Dog attack case pits owner against Humane Society

Owner questions her rights, authority of animal control officers

Dog attack case pits owner against Humane Society

COLORADO SPRINGS, Colo. - A woman is challenging the impounding of her two dogs for allegedly killing a neighbor's cat, and having to pay the cost of impounding them.

Caitlin McAdam's two dogs, Jake and Lucy, were accused of attacking and killing the cat on the night of Jan. 30 in the 1100 block of Mount Werner Terrace, near the Southgate area.  McAdam lives nearby in the 1200 block of Montrose Avenue.

Juliet Piccone, an Aurora animal rights attorney representing McAdam, said McAdam wasn't home at the time of the alleged incident but her husband was.

"He and some friends were working on some cars in the garage and the dogs were hanging out with them," Piccone said.  "I'm still not clear why (the cat owner) thinks those dogs did it.  They have no history of being vicious."

Piccone said the dogs were first impounded at the Humane Society, then taken to a private kennel sought by McAdam and approved by the Society.

McAdam sent an email to KRDO NewsChannel 13, upset that she's being charged $1,200 in advance to pay for impounding her two dogs for a month while her case is investigated.

"I have since learned that if I can't pay, I have to relinquish the dogs and they will be determined unadoptable due to the charges against them (and) they will be euthanized," she wrote.

Piccone said the situation has happened to several people, and in one case a dog was put down even though it was later found to have not been involved in an attack.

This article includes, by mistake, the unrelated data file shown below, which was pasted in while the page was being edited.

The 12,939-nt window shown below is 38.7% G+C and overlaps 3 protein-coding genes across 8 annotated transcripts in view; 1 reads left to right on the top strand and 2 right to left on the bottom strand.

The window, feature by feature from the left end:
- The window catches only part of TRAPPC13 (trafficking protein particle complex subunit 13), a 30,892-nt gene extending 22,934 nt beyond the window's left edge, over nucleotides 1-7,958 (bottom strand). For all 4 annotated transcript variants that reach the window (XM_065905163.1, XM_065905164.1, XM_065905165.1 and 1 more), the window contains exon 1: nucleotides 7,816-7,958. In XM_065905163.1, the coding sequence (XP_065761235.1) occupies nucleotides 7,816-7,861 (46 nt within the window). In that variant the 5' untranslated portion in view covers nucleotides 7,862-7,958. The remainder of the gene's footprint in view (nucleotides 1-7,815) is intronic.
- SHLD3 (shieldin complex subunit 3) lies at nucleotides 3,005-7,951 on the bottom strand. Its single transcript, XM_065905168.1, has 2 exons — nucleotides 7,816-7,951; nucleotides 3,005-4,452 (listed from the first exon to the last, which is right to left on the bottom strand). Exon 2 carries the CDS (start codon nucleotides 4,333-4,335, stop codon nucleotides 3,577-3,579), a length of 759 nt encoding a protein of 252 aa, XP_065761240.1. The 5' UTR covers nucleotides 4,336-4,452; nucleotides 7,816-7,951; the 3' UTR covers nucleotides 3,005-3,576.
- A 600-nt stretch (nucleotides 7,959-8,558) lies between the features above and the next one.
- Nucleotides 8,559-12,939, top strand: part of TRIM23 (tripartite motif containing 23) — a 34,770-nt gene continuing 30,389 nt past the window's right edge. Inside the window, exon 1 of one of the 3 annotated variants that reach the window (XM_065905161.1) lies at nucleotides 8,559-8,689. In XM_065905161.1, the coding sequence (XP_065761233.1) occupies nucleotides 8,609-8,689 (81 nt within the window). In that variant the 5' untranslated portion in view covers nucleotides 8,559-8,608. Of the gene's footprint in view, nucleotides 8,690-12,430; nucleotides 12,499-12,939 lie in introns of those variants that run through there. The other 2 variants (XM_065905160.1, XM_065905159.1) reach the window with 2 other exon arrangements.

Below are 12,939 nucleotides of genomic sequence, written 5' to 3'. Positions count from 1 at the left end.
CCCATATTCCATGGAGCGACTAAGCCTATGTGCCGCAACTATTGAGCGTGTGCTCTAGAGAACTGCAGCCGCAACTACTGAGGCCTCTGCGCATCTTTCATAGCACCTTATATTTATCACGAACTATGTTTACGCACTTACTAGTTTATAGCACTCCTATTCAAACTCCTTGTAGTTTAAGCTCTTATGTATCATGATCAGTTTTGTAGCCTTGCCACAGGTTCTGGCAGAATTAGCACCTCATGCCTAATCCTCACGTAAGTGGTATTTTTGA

"It just doesn't seem to really jibe with what a Humane Society's main purpose should really be," she said.  "I don't think it's a really good fit for a Humane Society to be in the business of providing this particular law enforcement service."

Piccone said the Society is following state law which includes a maximum six-month sentence for a pet owner convicted of unlawful ownership of a dangerous dog.

"But it would be more proper if they followed municipal (city) law," she said.  "I'd like to see the contract the city has with the Society and ask the City Council if it's aware of what it allows the Society to do."

Joe Stafford, director of animal law enforcement for the Society, said laws changed three years ago to provide more due process to accused pet owners.

"Now there has to be a hearing within 10 days (of a dog being impounded) to determine whether there's enough evidence for a charge and to give the accused an opportunity to contest the charge," he said.  "Is it a perfect system?  No.  Could it be better?  Yes.  But it balances the rights of the accuser and the accused."

Stafford said a judge ultimately decides whether a charge or action against an owner's pet are warranted.

"The law does say if one domestic animal kills another, that animal will be destroyed," Stafford said.  "The court has judicial authority to either follow through with what the law says, or to take the circumstances into effect and make a different decision."

McAdam's hearing is scheduled for Feb. 19.

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